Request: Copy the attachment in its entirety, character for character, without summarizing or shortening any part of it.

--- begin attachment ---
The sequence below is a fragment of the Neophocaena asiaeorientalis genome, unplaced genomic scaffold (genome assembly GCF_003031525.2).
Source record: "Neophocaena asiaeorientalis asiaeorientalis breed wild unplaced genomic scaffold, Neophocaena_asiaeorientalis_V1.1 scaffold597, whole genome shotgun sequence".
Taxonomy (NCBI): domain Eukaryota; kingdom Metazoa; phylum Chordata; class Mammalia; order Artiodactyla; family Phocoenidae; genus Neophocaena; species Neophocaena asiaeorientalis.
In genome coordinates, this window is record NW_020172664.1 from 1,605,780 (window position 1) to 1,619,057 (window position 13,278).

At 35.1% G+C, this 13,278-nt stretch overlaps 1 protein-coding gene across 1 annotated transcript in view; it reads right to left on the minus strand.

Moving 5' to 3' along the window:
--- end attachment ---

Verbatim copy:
The sequence below is a fragment of the Neophocaena asiaeorientalis genome, unplaced genomic scaffold (genome assembly GCF_003031525.2).
Source record: "Neophocaena asiaeorientalis asiaeorientalis breed wild unplaced genomic scaffold, Neophocaena_asiaeorientalis_V1.1 scaffold597, whole genome shotgun sequence".
Taxonomy (NCBI): domain Eukaryota; kingdom Metazoa; phylum Chordata; class Mammalia; order Artiodactyla; family Phocoenidae; genus Neophocaena; species Neophocaena asiaeorientalis.
In genome coordinates, this window is record NW_020172664.1 from 1,605,780 (window position 1) to 1,619,057 (window position 13,278).

At 35.1% G+C, this 13,278-nt stretch overlaps 1 protein-coding gene across 1 annotated transcript in view; it reads right to left on the minus strand.

Moving 5' to 3' along the window: